Fishing Council votes against limiting access to whiting fishery

Peter K. Prybot/File photo/Whiting caught by the crew of the FV Midnight Sun, boxed and iced, waits for shipment to out-of-state markets. On Tuesday the New England Fishery Management Council voted not to limit access to the fishery.

New England Fishery Management Council members have shown little collective enthusiasm for limiting access to the Northeast small-mesh whiting fishery and the great majority followed through on that sentiment Tuesday.

Convening in Newport, Rhode Island, in the first of its three days of meetings, the council took final action on the measure known as Amendment 22 by voting 13-1 with one abstention to sustain the small-mesh fishery's status quo as an open fishery.

The vote defeated a proposal to establish requirements for limiting the access to the small-mesh multispecies fishery that has grown in popularity among local groundfishermen as other stocks have become less abundant or been subject to stricter management policies.

The proposal targeted three stocks collectively considered whiting — northern silver hake, southern silver hake and offshore hake — as well as norther red hake and southern red hake.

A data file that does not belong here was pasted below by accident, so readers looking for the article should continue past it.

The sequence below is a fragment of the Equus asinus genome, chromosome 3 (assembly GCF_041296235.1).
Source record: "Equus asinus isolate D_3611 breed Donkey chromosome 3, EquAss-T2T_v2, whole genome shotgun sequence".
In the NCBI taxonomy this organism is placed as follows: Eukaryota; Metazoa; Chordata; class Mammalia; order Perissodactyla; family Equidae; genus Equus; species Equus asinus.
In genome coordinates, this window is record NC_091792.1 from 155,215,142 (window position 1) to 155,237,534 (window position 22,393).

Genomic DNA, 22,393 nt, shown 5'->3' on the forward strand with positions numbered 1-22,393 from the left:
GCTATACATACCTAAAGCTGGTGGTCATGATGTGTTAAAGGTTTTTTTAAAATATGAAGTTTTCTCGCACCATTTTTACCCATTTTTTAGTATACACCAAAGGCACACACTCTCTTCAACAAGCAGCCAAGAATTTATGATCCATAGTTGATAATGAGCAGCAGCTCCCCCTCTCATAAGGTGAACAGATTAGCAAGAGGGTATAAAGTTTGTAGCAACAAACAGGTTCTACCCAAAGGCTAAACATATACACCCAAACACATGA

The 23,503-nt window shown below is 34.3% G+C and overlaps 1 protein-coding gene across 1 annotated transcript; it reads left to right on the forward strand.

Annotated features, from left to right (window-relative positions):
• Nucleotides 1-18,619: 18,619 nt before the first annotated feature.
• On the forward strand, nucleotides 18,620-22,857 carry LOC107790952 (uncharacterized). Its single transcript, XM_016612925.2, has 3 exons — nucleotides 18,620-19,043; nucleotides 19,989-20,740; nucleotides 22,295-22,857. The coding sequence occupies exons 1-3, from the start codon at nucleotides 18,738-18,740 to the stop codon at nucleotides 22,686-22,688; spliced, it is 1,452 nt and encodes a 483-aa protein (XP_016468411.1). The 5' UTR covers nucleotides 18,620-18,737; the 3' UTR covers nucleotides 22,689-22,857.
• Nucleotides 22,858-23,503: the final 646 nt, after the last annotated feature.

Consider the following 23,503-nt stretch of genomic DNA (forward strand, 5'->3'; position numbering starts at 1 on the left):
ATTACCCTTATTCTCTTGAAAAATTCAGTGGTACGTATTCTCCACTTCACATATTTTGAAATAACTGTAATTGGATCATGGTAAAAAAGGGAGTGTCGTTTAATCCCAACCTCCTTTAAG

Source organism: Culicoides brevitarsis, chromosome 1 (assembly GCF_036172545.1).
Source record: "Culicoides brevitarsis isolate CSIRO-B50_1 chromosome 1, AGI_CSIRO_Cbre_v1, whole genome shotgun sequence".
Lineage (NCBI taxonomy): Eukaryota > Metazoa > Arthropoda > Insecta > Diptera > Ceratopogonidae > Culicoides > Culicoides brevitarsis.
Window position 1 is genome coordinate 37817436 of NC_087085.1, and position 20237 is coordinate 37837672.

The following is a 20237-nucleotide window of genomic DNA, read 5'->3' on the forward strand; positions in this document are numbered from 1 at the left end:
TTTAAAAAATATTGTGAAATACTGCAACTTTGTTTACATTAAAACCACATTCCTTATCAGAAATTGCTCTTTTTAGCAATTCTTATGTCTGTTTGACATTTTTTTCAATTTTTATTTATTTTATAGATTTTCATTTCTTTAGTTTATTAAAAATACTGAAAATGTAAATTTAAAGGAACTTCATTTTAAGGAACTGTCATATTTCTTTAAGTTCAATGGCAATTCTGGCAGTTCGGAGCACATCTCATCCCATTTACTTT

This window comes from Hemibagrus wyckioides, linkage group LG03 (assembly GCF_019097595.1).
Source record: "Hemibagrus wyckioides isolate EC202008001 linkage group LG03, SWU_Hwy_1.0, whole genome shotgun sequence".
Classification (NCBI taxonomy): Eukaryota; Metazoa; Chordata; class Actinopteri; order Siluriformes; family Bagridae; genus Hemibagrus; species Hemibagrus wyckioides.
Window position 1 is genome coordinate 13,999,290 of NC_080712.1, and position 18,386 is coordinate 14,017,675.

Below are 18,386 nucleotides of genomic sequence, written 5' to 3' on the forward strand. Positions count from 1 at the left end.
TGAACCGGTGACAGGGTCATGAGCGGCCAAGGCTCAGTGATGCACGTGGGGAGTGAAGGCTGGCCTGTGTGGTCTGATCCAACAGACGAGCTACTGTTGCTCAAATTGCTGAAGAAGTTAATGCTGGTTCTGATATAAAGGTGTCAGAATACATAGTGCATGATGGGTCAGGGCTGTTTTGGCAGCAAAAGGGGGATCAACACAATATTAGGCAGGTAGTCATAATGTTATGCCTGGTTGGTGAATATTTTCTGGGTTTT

The proponents of the measure to limit access cited the need for the measure to help combat bycatch issues, saying that limiting access to the fishery is necessary to "freeze the footprint of the fishery" until the council can get a firmer handle on the true scope of the bycatch problem.

"If you freeze the footprint of this fishery, you place these fishermen in blocks of ice," said David Pierce, executive director of the Massachusetts Division of Marine Fisheries, in explaining his vote against limiting access to the fishery.

Council member Elizabeth Etrie of Gloucester said she supported the motion for no action because it didn't specifically address bycatch concerns. Instead, she said, the council should retain the status quo and explore other management measures to address any legitimate bycatch issues.

The council had telegraphed its intent last December, when it first voted for "no action" as its preferred alternative when the limited access proposal initially went out for public comment.

Contact Sean Horgan at 978-675-2714, or Follow him on Twitter at @SeanGDT.

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